ed spotted a hogfish, which he pointed to and patted his tummy. i have yet to track down the diver's hand signal for "ha ha, marine sanctuary" so i had to roll my eyes instead. unfortunately, i doubt ed could see. hogfish are so ugly (this pic is far too kind) that i kinda feel sorry for them. everyone likes to eat 'em and who is gonna take up that cause?



there were barracudas hanging around, which i like quite a bit too. they're always just there, suspended in the water. the myth that they're scary strikes me as pretty funny. unless you're a fish, i suppose, but i can't imagine they're the ones that started that whole thing.

at one point during the dive, every fish in our immediate area DARTED AWAY at the same time. that's, like, hundreds of fish. moving like they're panicked. when we discussed it at the surface, it turns out ed & i had the same thought: "SHARK!" alas, if there was one, we didn't see it. i'd love to see a shark. or a flounder. (i'm not picky. )

on our way to the surface, we noticed a big group of barracudas in the water looking like they had been stacked on top of one another. it was a tower of barracuda. *guitar riff* awesome.

all in all, a beautiful day on and under the water. diving: yay! :)

 
Comments:
Amazing photos. I am terrified of diving, but I might consider diving just to see the beautiful underwater scenes that I've always imagined or seen in pictures.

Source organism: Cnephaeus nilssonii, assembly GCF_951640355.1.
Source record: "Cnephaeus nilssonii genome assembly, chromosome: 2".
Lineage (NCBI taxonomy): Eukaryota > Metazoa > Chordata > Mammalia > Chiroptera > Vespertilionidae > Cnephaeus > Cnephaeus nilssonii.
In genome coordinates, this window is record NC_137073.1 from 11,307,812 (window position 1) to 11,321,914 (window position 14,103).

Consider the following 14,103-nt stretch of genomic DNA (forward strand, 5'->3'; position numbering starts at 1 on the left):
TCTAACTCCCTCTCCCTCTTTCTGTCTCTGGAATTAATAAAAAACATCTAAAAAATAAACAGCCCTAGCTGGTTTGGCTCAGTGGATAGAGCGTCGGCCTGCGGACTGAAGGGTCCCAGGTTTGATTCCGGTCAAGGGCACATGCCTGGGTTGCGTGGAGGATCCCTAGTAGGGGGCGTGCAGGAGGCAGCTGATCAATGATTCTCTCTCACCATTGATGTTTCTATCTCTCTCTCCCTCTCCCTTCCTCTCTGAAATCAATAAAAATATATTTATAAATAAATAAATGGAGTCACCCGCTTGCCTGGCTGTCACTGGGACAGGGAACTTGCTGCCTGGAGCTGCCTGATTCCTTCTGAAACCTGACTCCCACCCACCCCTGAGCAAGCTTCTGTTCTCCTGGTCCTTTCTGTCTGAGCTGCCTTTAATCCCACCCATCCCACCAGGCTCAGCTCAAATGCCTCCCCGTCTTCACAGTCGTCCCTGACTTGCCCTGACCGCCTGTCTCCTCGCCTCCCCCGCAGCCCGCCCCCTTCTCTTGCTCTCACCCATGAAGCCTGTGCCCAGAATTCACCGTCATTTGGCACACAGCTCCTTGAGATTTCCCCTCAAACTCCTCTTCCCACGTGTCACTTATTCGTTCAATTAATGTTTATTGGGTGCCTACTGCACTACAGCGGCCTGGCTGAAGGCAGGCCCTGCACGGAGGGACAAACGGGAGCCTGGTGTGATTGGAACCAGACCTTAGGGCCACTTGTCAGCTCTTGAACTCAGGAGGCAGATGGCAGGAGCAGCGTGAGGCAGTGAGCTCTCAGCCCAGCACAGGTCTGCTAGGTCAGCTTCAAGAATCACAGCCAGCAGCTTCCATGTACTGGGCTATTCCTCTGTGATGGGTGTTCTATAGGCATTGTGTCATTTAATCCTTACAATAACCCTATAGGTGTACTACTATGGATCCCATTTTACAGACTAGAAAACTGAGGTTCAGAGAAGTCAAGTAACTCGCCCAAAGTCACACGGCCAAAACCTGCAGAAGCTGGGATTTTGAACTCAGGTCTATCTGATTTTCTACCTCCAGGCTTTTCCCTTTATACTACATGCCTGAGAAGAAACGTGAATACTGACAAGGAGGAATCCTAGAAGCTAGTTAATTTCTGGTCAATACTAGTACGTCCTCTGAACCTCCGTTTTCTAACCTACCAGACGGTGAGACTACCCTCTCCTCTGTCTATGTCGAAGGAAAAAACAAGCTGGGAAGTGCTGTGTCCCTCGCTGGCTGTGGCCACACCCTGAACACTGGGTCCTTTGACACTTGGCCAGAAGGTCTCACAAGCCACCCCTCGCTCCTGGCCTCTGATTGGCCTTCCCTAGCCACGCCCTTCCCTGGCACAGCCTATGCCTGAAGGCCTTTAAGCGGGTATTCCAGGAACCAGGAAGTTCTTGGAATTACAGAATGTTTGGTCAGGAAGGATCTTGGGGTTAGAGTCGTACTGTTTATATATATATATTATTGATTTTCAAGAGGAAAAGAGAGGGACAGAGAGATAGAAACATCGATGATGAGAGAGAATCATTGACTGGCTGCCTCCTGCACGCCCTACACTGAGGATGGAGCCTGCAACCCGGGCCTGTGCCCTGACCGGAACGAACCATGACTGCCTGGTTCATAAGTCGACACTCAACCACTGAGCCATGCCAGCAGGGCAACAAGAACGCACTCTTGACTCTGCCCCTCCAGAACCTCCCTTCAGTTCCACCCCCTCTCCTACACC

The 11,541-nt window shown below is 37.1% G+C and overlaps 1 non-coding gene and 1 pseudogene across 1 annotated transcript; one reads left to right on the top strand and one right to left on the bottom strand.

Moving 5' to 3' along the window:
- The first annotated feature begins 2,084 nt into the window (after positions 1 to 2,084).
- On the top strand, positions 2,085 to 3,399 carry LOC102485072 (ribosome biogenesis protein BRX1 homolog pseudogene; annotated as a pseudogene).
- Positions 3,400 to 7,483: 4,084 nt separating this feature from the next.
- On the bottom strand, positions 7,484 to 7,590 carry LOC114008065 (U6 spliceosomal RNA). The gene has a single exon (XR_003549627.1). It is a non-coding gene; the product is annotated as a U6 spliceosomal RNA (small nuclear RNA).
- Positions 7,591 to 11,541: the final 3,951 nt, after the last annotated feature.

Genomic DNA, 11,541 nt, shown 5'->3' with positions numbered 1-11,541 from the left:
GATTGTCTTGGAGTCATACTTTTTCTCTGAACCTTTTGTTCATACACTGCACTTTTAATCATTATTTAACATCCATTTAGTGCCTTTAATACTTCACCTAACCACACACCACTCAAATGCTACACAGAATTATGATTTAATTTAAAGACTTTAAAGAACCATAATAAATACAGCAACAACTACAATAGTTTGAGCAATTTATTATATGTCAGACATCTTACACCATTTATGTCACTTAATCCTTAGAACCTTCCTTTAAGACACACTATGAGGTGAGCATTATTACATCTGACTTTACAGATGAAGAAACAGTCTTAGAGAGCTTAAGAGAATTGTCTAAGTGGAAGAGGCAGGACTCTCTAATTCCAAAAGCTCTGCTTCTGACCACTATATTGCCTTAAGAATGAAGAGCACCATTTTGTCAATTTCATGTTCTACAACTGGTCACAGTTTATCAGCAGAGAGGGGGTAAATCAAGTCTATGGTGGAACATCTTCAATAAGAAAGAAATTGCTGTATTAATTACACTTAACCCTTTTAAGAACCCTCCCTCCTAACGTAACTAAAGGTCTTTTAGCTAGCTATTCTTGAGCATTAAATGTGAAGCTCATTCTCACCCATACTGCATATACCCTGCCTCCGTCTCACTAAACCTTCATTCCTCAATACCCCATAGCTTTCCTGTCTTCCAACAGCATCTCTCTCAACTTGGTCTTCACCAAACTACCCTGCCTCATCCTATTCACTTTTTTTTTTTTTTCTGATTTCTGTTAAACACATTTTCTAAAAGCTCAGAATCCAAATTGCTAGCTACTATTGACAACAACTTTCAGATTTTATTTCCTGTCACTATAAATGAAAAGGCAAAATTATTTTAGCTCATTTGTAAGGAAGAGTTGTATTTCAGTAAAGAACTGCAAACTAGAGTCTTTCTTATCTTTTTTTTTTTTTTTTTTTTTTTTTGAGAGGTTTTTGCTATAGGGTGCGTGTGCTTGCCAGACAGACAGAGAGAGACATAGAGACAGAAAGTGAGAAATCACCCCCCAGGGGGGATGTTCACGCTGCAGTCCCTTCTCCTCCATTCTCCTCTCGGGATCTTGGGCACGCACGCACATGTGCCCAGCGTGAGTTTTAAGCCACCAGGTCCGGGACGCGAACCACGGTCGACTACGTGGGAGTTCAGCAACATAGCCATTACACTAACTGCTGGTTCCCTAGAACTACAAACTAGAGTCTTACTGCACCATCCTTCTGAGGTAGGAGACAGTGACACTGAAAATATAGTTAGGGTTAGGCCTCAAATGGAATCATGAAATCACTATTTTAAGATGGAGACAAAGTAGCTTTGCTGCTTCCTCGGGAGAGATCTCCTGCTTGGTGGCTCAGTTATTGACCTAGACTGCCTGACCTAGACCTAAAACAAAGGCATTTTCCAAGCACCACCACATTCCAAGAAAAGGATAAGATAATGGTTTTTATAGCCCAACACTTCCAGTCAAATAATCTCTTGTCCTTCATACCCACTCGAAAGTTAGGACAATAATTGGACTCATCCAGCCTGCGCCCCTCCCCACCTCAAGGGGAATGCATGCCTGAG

Sounds like an amazing day. I didn't think anything could beat my day of being snowed in and doing laundry.

I can figure out why you moved down there... but for the life of me, i can't figure out why i moved up here.

Oh yeah, true love. Don't knock it. It (mostly) makes up for crappy weather.

Do you have camera shops down there where you can rent cameras? We have a few shops up here where you can rent good underwater cameras.
 
What a great day! You have been doing the coolest stuff lately, chica!
 
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I'm Stacey. I'm a 31(!)-year-old Wisconsin girl living in sunny South Florida. The highlights in my life are my lovely boyfriend, my aloof cats, my adorable/adoring stepdogs, my two lumbering tortoises, select family members, being outside, being underwater, taking pictures, yadda yadda. Stay tuned for lots of babbling!

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Location: Fort Lauderdale, Florida, United States

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Making a difference

A small boy lived by the ocean. He loved the creatures of the sea, especially the starfish, and he spent much of his time exploring the seashore.

One day the boy learned there would be a minus tide that would leave the starfish stranded on the sand.

When the tide went out, he went down to the beach, began picking up the stranded starfish, and tossing them back into the ocean.

An elderly man who lived next door came down to the beach to see what the boy was doing. Seeing the man's quizzical expression, the boy paused as he approached. "I'm saving the starfish!" the boy proudly declared.

When the neighbor saw all of the stranded starfish he shook his head and said: "I'm sorry to disappoint you, young man, but if you look down the beach, there are stranded starfish as far as the eye can see. And if you look up the beach the other way, it's the same. One little boy like you isn't going to make much of a difference."

The boy thought about this for a moment. Then he reached his small hand down to the sand, picked up another starfish, tossed it out into the ocean, and said: "Well, I sure made a difference for that one!"